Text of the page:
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12 April 2013

A Short Trek to the Historic Site of the Mt. Willard Section House

The historic site of the Mt. Willard Section House is located along the railway corridor that runs along the west wall of the Crawford Notch.  It's near the base of the massive cliff on the south side of Mt. Willard.

I hiked to this site from Rt. 302 via an unmarked pathway which follows the same corridor that was used by the family who occupied the house that once stood along the tracks.  It's a short hike of about 0.2 mile, but it's a steep climb with an elevation gain of about 300 ft over that short distance.

Presented below is some background information which was taken from a variety of resources that are publically available on the Internet.  And, if you are interested in seeing original floor plans and drawings for the Section House, click HERE.
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The Maine Central railroad constructed this precariously placed dwelling in 1887 to house the section foreman and crew who maintained the track along the face of Crawford Notch through blizzards and avalanches. The house was located less than 20 ft from the tracks.  It could only be reached by rail, or by climbing a steep path up the side of the mountain.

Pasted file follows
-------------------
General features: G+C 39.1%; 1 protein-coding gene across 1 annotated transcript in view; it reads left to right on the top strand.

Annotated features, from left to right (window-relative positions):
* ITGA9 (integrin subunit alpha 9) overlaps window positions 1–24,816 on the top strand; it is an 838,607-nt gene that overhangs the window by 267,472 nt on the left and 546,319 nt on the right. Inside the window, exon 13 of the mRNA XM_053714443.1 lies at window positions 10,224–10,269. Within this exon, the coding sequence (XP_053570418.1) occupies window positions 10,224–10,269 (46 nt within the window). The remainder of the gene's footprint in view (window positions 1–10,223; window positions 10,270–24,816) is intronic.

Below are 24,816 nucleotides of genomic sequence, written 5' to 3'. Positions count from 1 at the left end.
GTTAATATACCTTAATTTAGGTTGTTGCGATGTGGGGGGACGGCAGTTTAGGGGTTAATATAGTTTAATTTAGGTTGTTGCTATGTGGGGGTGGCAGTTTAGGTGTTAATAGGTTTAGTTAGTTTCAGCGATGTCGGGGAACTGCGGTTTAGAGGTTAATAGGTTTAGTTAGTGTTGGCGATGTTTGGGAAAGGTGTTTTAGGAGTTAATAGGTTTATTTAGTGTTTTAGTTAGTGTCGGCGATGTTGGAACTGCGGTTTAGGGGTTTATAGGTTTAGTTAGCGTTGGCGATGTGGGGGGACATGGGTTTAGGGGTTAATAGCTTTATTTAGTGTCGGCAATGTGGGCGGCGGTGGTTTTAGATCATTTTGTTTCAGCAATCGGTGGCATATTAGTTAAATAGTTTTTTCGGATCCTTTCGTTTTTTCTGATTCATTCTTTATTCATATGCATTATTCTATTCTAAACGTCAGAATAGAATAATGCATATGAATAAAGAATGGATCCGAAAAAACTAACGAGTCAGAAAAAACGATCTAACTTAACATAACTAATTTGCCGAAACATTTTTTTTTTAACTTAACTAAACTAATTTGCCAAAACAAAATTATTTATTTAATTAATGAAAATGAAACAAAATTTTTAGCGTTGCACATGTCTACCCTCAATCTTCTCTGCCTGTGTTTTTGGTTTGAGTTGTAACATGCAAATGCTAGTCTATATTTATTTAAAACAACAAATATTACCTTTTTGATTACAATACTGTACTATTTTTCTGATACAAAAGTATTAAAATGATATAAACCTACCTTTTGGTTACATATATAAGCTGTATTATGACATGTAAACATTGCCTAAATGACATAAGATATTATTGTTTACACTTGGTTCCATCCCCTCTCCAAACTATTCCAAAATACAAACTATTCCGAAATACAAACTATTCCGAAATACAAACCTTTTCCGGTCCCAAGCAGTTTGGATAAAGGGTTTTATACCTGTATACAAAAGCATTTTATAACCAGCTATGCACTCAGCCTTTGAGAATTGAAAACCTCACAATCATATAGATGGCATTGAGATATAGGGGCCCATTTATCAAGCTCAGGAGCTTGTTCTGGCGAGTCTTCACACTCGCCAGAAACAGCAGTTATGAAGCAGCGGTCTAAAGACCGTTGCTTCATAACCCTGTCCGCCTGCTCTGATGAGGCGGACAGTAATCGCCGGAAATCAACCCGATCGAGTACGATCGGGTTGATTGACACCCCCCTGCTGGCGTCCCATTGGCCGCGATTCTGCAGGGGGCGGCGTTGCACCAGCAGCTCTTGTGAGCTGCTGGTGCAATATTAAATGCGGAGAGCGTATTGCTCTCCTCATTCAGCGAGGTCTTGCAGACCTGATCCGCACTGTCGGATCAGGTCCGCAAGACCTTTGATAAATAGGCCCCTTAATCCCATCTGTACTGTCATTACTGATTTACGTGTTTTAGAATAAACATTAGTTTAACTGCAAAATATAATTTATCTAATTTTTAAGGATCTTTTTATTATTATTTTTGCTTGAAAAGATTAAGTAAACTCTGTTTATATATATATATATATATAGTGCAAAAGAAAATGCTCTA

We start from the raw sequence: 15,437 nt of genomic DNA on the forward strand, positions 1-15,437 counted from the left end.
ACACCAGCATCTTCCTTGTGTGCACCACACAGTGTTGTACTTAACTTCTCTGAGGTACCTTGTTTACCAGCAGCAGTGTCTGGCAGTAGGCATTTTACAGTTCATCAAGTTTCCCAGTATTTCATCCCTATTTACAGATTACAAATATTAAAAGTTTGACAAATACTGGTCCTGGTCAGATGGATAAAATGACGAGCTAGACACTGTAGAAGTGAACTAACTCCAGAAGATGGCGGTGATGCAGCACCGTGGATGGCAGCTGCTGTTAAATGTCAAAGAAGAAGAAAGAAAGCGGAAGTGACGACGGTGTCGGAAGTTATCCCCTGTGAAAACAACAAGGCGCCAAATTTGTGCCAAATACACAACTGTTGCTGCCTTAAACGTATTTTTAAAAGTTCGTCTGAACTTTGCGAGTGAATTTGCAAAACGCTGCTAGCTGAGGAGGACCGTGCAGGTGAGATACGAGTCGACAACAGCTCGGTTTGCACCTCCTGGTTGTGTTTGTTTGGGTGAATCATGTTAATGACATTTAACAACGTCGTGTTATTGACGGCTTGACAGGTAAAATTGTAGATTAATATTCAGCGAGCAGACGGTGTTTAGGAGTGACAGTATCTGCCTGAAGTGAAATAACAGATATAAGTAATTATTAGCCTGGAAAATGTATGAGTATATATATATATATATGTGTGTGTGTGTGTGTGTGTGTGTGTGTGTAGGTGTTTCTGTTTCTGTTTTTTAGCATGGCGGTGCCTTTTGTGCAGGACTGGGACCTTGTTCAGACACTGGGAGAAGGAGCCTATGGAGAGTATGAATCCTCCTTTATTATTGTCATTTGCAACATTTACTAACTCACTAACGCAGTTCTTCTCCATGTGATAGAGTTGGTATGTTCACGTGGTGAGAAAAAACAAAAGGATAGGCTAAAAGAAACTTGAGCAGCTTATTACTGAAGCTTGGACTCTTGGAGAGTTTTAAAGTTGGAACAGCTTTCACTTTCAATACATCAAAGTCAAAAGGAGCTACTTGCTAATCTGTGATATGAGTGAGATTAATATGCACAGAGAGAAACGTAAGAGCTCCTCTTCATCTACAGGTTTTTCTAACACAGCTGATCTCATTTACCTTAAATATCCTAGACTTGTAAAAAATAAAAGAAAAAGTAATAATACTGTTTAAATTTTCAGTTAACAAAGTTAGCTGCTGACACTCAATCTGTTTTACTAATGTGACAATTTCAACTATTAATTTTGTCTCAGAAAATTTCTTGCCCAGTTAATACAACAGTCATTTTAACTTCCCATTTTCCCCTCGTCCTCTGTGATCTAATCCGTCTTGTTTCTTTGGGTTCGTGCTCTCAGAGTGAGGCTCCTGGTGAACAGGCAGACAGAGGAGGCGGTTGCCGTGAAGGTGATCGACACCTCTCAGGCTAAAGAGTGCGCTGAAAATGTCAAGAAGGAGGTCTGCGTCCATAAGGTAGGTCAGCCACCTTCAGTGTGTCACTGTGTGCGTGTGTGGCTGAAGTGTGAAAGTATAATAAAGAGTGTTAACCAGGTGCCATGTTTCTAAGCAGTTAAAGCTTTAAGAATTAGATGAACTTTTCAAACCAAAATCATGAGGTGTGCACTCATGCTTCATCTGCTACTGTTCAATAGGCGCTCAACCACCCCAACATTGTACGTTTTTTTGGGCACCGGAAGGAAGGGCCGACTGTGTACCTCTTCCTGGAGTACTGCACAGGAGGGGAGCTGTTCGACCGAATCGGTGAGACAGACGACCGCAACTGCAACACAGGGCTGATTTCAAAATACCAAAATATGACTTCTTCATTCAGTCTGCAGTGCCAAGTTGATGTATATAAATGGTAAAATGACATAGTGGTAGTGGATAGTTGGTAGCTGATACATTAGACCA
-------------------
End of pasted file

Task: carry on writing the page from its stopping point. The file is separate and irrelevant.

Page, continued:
In 1903 it became the home of Loring Evans (section foreman) and his wife Hattie, who was also hired as an employee of the railroad to cook and wash for the four crew members who shared this home. Hattie gave birth to four children during the first eight years of living at this home beside the tracks.  A special train was dispatched from Bartlett to bring a doctor to attend each birth.

On Thanksgiving day in 1913, tragedy befell the Evans family when Loring was struck and killed by a locomotive while clearing ice from switches at Crawfords.   Hattie decided to stay on and to continue caring for the section crew and raising her four young children in her mountain home.

The children (Gordon, Mildred, Raymond, and Enola) grew up beside the tracks.  The trains took them to and from school.  Since the train could not stop on the uphill grade, the conductor reached down from the rear platform and plucked each of them from the ground as they stood at intervals along the side of the tracks.

The house was occupied by members of the Evans family until 1942.  In 1972 the house was demolished after being heavily damaged by fire.  Up until that time, people driving through the Crawford Notch would gaze with wonder at the house which clung precariously to the mountainside.

The story of the Evans Family and their life in the Section House is the subject of a book entitled "Life by the Tracks" by Virginia Downs.